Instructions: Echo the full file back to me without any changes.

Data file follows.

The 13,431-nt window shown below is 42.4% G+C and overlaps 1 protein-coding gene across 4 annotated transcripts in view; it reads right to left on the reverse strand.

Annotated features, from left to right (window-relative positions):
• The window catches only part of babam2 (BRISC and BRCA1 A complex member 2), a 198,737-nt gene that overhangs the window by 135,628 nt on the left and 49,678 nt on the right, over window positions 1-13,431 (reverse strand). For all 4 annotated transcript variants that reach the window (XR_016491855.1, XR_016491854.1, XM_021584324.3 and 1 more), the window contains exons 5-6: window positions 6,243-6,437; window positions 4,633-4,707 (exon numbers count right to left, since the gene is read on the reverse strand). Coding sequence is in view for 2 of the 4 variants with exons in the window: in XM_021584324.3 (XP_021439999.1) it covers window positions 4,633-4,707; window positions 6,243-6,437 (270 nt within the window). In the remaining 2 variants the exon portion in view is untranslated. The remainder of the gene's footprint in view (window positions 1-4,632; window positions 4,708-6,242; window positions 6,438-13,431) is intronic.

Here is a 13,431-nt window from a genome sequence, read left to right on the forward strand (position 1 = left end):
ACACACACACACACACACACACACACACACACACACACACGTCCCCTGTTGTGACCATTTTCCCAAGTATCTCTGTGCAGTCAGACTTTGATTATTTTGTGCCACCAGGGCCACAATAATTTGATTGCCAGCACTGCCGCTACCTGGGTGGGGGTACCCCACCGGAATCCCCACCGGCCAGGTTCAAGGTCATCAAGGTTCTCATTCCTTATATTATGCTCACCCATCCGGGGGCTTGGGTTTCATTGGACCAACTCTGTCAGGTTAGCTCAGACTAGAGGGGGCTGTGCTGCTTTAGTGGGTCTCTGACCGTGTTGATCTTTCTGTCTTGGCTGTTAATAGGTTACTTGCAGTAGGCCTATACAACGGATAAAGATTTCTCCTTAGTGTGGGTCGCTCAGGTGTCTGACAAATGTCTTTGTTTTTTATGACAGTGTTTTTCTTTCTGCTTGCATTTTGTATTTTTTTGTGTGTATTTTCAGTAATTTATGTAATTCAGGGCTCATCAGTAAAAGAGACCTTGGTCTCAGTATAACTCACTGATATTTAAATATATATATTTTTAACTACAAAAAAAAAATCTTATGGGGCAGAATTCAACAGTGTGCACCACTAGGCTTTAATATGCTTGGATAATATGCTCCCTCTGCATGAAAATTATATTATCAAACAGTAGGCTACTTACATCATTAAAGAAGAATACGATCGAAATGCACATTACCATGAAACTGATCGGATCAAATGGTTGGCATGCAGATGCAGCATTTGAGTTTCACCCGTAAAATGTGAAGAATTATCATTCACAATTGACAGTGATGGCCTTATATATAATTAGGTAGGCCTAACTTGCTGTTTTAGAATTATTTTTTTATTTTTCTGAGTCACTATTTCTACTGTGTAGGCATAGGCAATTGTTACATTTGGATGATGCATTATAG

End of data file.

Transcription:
The 13,431-nt window shown below is 42.4% G+C and overlaps 1 protein-coding gene across 4 annotated transcripts in view; it reads right to left on the reverse strand.

Annotated features, from left to right (window-relative positions):
• The window catches only part of babam2 (BRISC and BRCA1 A complex member 2), a 198,737-nt gene that overhangs the window by 135,628 nt on the left and 49,678 nt on the right, over window positions 1-13,431 (reverse strand). For all 4 annotated transcript variants that reach the window (XR_016491855.1, XR_016491854.1, XM_021584324.3 and 1 more), the window contains exons 5-6: window positions 6,243-6,437; window positions 4,633-4,707 (exon numbers count right to left, since the gene is read on the reverse strand). Coding sequence is in view for 2 of the 4 variants with exons in the window: in XM_021584324.3 (XP_021439999.1) it covers window positions 4,633-4,707; window positions 6,243-6,437 (270 nt within the window). In the remaining 2 variants the exon portion in view is untranslated. The remainder of the gene's footprint in view (window positions 1-4,632; window positions 4,708-6,242; window positions 6,438-13,431) is intronic.

Here is a 13,431-nt window from a genome sequence, read left to right on the forward strand (position 1 = left end):
ACACACACACACACACACACACACACACACACACACACACGTCCCCTGTTGTGACCATTTTCCCAAGTATCTCTGTGCAGTCAGACTTTGATTATTTTGTGCCACCAGGGCCACAATAATTTGATTGCCAGCACTGCCGCTACCTGGGTGGGGGTACCCCACCGGAATCCCCACCGGCCAGGTTCAAGGTCATCAAGGTTCTCATTCCTTATATTATGCTCACCCATCCGGGGGCTTGGGTTTCATTGGACCAACTCTGTCAGGTTAGCTCAGACTAGAGGGGGCTGTGCTGCTTTAGTGGGTCTCTGACCGTGTTGATCTTTCTGTCTTGGCTGTTAATAGGTTACTTGCAGTAGGCCTATACAACGGATAAAGATTTCTCCTTAGTGTGGGTCGCTCAGGTGTCTGACAAATGTCTTTGTTTTTTATGACAGTGTTTTTCTTTCTGCTTGCATTTTGTATTTTTTTGTGTGTATTTTCAGTAATTTATGTAATTCAGGGCTCATCAGTAAAAGAGACCTTGGTCTCAGTATAACTCACTGATATTTAAATATATATATTTTTAACTACAAAAAAAAAATCTTATGGGGCAGAATTCAACAGTGTGCACCACTAGGCTTTAATATGCTTGGATAATATGCTCCCTCTGCATGAAAATTATATTATCAAACAGTAGGCTACTTACATCATTAAAGAAGAATACGATCGAAATGCACATTACCATGAAACTGATCGGATCAAATGGTTGGCATGCAGATGCAGCATTTGAGTTTCACCCGTAAAATGTGAAGAATTATCATTCACAATTGACAGTGATGGCCTTATATATAATTAGGTAGGCCTAACTTGCTGTTTTAGAATTATTTTTTTATTTTTCTGAGTCACTATTTCTACTGTGTAGGCATAGGCAATTGTTACATTTGGATGATGCATTATAG